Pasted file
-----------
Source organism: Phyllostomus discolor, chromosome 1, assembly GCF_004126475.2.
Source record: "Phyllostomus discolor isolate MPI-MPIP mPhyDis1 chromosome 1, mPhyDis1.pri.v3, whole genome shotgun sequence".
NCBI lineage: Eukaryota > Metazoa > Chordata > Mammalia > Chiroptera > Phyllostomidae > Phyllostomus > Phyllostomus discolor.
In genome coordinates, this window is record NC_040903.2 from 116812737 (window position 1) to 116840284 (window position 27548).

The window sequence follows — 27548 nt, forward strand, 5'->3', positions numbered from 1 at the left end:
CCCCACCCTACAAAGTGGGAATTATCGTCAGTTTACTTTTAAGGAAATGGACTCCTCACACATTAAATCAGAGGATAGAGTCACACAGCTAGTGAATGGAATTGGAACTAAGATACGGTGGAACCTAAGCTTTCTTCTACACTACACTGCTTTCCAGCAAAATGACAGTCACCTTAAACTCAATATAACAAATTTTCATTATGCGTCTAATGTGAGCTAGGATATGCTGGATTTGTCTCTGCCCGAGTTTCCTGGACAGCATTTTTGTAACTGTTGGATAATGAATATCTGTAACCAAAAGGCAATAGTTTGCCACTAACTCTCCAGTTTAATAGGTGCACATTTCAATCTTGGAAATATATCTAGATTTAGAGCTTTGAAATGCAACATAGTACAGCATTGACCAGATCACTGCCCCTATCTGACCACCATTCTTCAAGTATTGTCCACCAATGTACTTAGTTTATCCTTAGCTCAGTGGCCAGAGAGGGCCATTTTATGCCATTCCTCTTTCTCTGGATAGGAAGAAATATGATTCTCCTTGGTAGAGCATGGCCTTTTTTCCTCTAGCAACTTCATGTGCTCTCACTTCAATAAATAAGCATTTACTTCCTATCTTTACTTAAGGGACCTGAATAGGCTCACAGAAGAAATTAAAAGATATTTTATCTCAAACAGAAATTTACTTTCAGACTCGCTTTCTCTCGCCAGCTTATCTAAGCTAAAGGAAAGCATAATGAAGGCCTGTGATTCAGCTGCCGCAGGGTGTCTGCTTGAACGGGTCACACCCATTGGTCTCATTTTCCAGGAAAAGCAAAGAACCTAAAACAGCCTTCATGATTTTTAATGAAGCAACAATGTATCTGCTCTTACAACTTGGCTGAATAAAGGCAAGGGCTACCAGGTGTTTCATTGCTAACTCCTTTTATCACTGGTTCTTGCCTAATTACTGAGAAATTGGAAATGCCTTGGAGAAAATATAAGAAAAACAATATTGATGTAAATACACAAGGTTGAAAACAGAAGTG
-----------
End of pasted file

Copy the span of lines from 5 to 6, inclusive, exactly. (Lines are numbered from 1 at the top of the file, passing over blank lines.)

The window sequence follows — 27548 nt, forward strand, 5'->3', positions numbered from 1 at the left end:
CCCCACCCTACAAAGTGGGAATTATCGTCAGTTTACTTTTAAGGAAATGGACTCCTCACACATTAAATCAGAGGATAGAGTCACACAGCTAGTGAATGGAATTGGAACTAAGATACGGTGGAACCTAAGCTTTCTTCTACACTACACTGCTTTCCAGCAAAATGACAGTCACCTTAAACTCAATATAACAAATTTTCATTATGCGTCTAATGTGAGCTAGGATATGCTGGATTTGTCTCTGCCCGAGTTTCCTGGACAGCATTTTTGTAACTGTTGGATAATGAATATCTGTAACCAAAAGGCAATAGTTTGCCACTAACTCTCCAGTTTAATAGGTGCACATTTCAATCTTGGAAATATATCTAGATTTAGAGCTTTGAAATGCAACATAGTACAGCATTGACCAGATCACTGCCCCTATCTGACCACCATTCTTCAAGTATTGTCCACCAATGTACTTAGTTTATCCTTAGCTCAGTGGCCAGAGAGGGCCATTTTATGCCATTCCTCTTTCTCTGGATAGGAAGAAATATGATTCTCCTTGGTAGAGCATGGCCTTTTTTCCTCTAGCAACTTCATGTGCTCTCACTTCAATAAATAAGCATTTACTTCCTATCTTTACTTAAGGGACCTGAATAGGCTCACAGAAGAAATTAAAAGATATTTTATCTCAAACAGAAATTTACTTTCAGACTCGCTTTCTCTCGCCAGCTTATCTAAGCTAAAGGAAAGCATAATGAAGGCCTGTGATTCAGCTGCCGCAGGGTGTCTGCTTGAACGGGTCACACCCATTGGTCTCATTTTCCAGGAAAAGCAAAGAACCTAAAACAGCCTTCATGATTTTTAATGAAGCAACAATGTATCTGCTCTTACAACTTGGCTGAATAAAGGCAAGGGCTACCAGGTGTTTCATTGCTAACTCCTTTTATCACTGGTTCTTGCCTAATTACTGAGAAATTGGAAATGCCTTGGAGAAAATATAAGAAAAACAATATTGATGTAAATACACAAGGTTGAAAACAGAAGTG